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International Journal of Forestry Research
Volume 2012, Article ID 170974, 10 pages
Research Article

The Effects of Selective Logging Behaviors on Forest Fragmentation and Recovery

1Percy FitzPatrick Institute, DST-NRF Centre of Excellence, University of Cape Town, Rondebosch, Cape Town 7701, South Africa
2Center for Latin American Studies, University of Florida, Gainesville, FL 32611, USA
3School of Natural Resources and Environment, University of Florida, Gainesville, FL 32611, USA
4Department of Geography, University of Florida, Gainesville, FL 32611, USA

Received 10 February 2012; Revised 10 May 2012; Accepted 11 May 2012

Academic Editor: Todd S. Fredericksen

Copyright © 2012 Xanic J. Rondon et al. This is an open access article distributed under the Creative Commons Attribution License, which permits unrestricted use, distribution, and reproduction in any medium, provided the original work is properly cited.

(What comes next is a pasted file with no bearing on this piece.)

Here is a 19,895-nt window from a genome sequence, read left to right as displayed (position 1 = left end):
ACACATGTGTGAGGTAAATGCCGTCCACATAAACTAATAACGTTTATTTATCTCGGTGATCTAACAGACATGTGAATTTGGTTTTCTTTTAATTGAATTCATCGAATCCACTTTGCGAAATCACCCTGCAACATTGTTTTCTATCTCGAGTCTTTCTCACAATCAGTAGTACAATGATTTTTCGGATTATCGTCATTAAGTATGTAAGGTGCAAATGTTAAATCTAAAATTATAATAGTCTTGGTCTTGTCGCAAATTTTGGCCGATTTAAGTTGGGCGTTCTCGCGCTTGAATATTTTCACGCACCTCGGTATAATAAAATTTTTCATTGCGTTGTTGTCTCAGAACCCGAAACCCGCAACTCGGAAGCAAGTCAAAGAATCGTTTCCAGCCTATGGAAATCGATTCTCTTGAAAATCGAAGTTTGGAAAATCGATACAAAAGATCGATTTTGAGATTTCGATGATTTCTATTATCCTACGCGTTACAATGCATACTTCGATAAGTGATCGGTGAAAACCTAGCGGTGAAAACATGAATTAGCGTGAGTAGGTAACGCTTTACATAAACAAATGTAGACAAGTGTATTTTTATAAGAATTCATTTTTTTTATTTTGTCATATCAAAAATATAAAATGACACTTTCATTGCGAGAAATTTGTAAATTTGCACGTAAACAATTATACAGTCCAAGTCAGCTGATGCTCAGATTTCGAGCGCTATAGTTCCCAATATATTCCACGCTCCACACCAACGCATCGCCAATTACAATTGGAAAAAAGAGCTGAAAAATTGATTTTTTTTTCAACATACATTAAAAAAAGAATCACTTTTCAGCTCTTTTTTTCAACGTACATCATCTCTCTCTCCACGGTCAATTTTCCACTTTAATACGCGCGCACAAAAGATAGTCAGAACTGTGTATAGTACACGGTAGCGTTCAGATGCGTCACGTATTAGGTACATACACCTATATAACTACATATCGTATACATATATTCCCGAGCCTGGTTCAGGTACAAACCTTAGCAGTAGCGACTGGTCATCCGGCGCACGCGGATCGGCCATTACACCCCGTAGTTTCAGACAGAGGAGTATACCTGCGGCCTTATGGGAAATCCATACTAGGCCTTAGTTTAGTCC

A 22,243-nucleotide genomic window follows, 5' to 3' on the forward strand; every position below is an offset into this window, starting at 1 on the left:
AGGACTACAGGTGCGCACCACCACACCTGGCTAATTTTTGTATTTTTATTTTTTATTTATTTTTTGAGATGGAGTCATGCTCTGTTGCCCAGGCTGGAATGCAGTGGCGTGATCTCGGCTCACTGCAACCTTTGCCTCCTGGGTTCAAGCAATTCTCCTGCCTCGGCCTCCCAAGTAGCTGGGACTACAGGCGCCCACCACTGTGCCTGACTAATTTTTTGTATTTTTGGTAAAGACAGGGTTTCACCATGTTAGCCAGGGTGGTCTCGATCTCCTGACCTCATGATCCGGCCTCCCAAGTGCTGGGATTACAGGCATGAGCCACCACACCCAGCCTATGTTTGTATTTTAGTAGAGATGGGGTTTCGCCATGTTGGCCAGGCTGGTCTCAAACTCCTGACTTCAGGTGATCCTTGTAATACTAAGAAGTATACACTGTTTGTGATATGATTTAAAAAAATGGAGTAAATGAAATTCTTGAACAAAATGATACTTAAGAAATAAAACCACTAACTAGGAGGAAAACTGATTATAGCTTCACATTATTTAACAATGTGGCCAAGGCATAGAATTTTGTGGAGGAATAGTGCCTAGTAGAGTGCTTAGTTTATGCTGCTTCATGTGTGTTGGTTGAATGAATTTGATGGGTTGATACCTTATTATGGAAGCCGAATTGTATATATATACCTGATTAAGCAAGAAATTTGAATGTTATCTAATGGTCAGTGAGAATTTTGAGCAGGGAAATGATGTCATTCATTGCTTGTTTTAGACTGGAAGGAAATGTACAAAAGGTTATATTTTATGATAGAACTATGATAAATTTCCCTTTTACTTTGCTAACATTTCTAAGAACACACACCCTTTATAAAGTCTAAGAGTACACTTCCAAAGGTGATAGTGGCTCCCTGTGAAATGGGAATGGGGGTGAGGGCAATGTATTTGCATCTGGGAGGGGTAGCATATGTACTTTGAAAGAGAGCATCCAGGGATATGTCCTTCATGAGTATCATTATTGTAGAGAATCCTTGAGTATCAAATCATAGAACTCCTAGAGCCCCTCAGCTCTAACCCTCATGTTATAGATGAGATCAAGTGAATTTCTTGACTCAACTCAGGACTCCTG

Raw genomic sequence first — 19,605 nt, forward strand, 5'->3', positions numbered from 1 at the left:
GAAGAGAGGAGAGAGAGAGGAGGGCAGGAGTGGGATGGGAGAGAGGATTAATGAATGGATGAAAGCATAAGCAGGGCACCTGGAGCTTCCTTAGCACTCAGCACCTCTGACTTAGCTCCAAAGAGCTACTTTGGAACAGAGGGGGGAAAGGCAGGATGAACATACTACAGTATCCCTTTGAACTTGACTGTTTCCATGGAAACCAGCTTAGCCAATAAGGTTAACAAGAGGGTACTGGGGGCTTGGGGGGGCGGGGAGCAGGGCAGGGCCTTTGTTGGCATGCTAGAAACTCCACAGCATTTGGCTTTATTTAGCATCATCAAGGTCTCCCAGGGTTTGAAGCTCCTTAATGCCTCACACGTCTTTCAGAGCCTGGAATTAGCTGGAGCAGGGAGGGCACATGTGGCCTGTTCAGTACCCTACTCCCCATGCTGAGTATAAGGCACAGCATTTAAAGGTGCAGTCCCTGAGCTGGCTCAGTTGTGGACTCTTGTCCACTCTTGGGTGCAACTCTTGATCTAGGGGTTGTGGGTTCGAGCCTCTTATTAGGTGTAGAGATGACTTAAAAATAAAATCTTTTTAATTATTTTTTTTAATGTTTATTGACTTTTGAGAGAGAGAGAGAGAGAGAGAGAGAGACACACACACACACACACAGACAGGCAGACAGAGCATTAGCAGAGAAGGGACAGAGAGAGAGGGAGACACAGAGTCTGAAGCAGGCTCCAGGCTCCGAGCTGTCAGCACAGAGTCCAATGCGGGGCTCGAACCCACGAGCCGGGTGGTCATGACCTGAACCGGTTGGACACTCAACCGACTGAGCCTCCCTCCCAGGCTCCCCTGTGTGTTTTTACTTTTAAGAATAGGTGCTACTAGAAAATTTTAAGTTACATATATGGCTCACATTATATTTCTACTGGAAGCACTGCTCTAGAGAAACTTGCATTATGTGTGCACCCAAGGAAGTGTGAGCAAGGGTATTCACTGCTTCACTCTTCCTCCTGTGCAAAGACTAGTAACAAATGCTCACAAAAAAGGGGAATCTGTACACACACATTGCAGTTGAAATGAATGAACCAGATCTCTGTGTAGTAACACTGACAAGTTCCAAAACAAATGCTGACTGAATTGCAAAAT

To study the impacts of selective logging behaviors on a forest landscape, we developed an intermediate-scale spatial model to link cross-scale interactions of timber harvesting, a fine-scale human activity, with coarse-scale landscape impacts. We used the Lotka-Volterra predator-prey model with Holling’s functional response II to simulate selective logging, coupled with a cellular automaton model to simulate logger mobility and forest fragmentation. Three logging scenarios were simulated, each varying in timber harvesting preference and logger mobility. We quantified forest resilience by evaluating (1) the spatial patterns of forest fragmentation, (2) the time until the system crossed a threshold into a deforested state, and (3) recovery time. Our simulations showed that logging behaviors involving decisions made about harvesting timber and mobility can lead to different spatial patterns of forest fragmentation. They can, together with forest management practices, significantly delay or accelerate the transition of a forest landscape to a deforested state and its return to a recovered state. Intermediate-scale models emerge as useful tools for understanding cross-scale interactions between human activities and the spatial patterns that are created by anthropogenic land use.